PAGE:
“I was induced at 40+2 and they decided to induce me with prostaglandin, the cervical gel. We arrived in the morning, they applied the cervical gel once in the morning, then in the afternoon and again in the evening. I’ve since learnt that they don’t usually apply it three times. I was having what they call ‘prostin pains’ and regardless of what I did, I just couldn’t get comfortable. I was really worried about not being able to sleep because I hadn’t really slept the night before. The midwife offered me either panadol or morphine; there was nothing between those two medications. No one actually told me that through the night I was actually in early labour. By 4am I couldn’t really sit down and as I was getting off the bed my waters broke.
“I have to speak so highly of student midwives. This student was so great, she was a little ray of sunshine, honestly I wish I knew her name because she was so wonderful. The contractions were getting to the point where I couldn’t talk through them and both Emma and the midwives were quite concerned about how I was coping considering I was so early in the labour.
“I only used the TENS machine for thirty minutes before I had to stop because they couldn’t get a good reading of his heart rate on the CTG and they needed to use a clip, and I couldn’t use the TENS machine with the clip on. I was in so much pain and I cried when the obstetrician told me I was only 2cm. You go naught to red with an induction anyway; that’s the anecdotal evidence. I laboured for another 40 minutes as the contractions just went up and up and up.
“The midwife checked me and I was fully dilated. I’d gone from 2 to 10cm in 40 minutes and she’d really watched me and knew things had shifted. She said: go for it, start pushing. I flipped over so I was hanging over the back of the bed which is such a great position for birthing; I was on all fours, I had something to grab onto, the midwives can see everything, it’s soft on your knees. I wasn’t pushing as effectively as I could have been. It was naive on my behalf that I wrote on my birth plan that I didn’t want to be coached to push. The midwife put her hand where I needed to push into and then five or six minutes later he was born.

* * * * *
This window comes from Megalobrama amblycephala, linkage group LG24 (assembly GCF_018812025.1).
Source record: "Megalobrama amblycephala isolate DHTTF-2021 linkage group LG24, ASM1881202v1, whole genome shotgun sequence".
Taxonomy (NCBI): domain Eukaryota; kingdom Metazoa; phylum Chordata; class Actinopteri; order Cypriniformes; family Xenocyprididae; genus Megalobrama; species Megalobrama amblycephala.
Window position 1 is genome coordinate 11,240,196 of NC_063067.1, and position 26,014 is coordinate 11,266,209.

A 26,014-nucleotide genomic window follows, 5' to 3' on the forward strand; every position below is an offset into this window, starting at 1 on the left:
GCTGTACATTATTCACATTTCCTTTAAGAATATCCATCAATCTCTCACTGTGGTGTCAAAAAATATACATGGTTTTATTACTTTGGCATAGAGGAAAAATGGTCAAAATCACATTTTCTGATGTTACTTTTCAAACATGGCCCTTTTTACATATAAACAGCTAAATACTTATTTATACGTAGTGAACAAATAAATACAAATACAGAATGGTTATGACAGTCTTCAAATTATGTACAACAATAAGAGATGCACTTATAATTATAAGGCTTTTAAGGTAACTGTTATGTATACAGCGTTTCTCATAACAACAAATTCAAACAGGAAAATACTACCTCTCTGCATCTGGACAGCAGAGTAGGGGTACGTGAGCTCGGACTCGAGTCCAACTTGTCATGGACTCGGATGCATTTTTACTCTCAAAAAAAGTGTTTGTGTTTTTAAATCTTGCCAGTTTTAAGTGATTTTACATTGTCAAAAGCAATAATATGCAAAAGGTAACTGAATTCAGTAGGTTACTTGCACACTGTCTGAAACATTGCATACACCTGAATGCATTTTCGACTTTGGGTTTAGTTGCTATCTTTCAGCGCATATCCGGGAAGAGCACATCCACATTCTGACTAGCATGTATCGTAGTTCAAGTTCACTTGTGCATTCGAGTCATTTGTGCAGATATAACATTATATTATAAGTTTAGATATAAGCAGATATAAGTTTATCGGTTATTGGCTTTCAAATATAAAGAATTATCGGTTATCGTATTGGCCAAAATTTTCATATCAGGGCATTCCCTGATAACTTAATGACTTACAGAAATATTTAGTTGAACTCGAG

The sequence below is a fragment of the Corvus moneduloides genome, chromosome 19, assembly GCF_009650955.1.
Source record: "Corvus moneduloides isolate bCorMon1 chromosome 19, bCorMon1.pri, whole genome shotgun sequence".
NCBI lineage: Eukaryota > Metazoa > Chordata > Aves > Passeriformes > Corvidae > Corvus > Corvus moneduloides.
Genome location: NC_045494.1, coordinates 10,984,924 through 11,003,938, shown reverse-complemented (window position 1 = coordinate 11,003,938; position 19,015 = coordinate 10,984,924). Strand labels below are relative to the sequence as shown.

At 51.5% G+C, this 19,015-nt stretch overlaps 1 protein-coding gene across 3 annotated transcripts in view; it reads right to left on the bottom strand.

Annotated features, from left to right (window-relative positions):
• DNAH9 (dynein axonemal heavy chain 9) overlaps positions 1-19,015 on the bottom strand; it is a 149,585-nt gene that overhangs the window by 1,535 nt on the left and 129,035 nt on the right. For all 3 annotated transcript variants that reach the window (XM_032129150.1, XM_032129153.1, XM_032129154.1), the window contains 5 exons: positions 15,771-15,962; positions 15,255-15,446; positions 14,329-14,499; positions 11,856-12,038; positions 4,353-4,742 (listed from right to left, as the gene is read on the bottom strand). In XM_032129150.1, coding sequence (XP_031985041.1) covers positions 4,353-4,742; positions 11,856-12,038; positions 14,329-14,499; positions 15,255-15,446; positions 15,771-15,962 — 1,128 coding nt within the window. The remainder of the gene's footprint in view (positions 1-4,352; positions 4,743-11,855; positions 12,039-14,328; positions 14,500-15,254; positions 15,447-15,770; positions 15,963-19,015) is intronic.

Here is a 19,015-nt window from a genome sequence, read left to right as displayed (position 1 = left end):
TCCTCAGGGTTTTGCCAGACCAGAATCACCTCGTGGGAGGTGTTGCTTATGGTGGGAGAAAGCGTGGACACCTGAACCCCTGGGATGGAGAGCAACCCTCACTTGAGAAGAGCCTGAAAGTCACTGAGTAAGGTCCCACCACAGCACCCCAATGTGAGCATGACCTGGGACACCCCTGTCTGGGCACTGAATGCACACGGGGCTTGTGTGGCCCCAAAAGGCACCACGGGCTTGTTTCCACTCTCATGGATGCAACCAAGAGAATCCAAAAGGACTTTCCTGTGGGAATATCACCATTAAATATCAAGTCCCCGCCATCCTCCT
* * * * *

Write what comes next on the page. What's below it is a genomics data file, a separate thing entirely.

“I was in a lot of shock and I was shaking. You have these visions of how you’re supposed to be; it later upset me that I didn’t cry, I just remember they put him on my chest and I thought oh my god there’s been a baby in there the whole time. He was squealing like a piglet, super healthy and super gorgeous. On some levels it took me a little bit longer to bond with him, it was a layering and deep knowing and it always takes time to get to know someone. That shocked and interested me and it renewed my absolute awe of women in general. Anyone who births, it’s an incredible feat and mental game and it’s such a powerful, transformative thing.”
Andrea talks at length about postpartum anxiety, the intrusive thoughts she was having and the fact that her worry got in her way of her enjoyment in some way. When Leo was 15-months-old Andrea and Emma decided to try for another baby as they weren’t sure how long it would take. They had one frozen embryo from the same cycle and they said to each other on the drive to the clinic: “Wouldn’t this be amazing if it worked.
“We did the transfer, the embryo looked great, and on the way home I looked at the photo of the embryo and I said Oh that’s a girl. And she was a girl. I had shocking morning sickness from about five till fifteen weeks. I got into a group midwifery programme at Box Hill and all the midwives were amazing and I felt like our care was generally more inclusive. They were more contemporary in their culture.